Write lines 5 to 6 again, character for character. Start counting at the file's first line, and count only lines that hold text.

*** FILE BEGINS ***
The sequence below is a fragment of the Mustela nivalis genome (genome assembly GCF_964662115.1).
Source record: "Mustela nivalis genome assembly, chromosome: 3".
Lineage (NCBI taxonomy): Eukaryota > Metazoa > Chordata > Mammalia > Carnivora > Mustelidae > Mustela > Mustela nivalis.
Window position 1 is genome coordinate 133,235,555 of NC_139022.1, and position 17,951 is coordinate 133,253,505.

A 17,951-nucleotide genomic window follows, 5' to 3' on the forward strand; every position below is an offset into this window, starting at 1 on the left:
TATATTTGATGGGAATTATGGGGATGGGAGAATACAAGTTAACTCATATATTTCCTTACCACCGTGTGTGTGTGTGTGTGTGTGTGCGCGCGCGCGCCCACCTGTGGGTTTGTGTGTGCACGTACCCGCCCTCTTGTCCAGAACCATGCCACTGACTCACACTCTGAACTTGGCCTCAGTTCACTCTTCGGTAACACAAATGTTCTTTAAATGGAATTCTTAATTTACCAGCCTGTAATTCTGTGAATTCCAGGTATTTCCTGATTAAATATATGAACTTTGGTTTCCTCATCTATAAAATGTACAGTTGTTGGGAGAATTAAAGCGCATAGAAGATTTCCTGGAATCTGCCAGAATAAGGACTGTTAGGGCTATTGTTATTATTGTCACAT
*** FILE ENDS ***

A 17,951-nucleotide genomic window follows, 5' to 3' on the forward strand; every position below is an offset into this window, starting at 1 on the left:
TATATTTGATGGGAATTATGGGGATGGGAGAATACAAGTTAACTCATATATTTCCTTACCACCGTGTGTGTGTGTGTGTGTGTGTGCGCGCGCGCGCCCACCTGTGGGTTTGTGTGTGCACGTACCCGCCCTCTTGTCCAGAACCATGCCACTGACTCACACTCTGAACTTGGCCTCAGTTCACTCTTCGGTAACACAAATGTTCTTTAAATGGAATTCTTAATTTACCAGCCTGTAATTCTGTGAATTCCAGGTATTTCCTGATTAAATATATGAACTTTGGTTTCCTCATCTATAAAATGTACAGTTGTTGGGAGAATTAAAGCGCATAGAAGATTTCCTGGAATCTGCCAGAATAAGGACTGTTAGGGCTATTGTTATTATTGTCACAT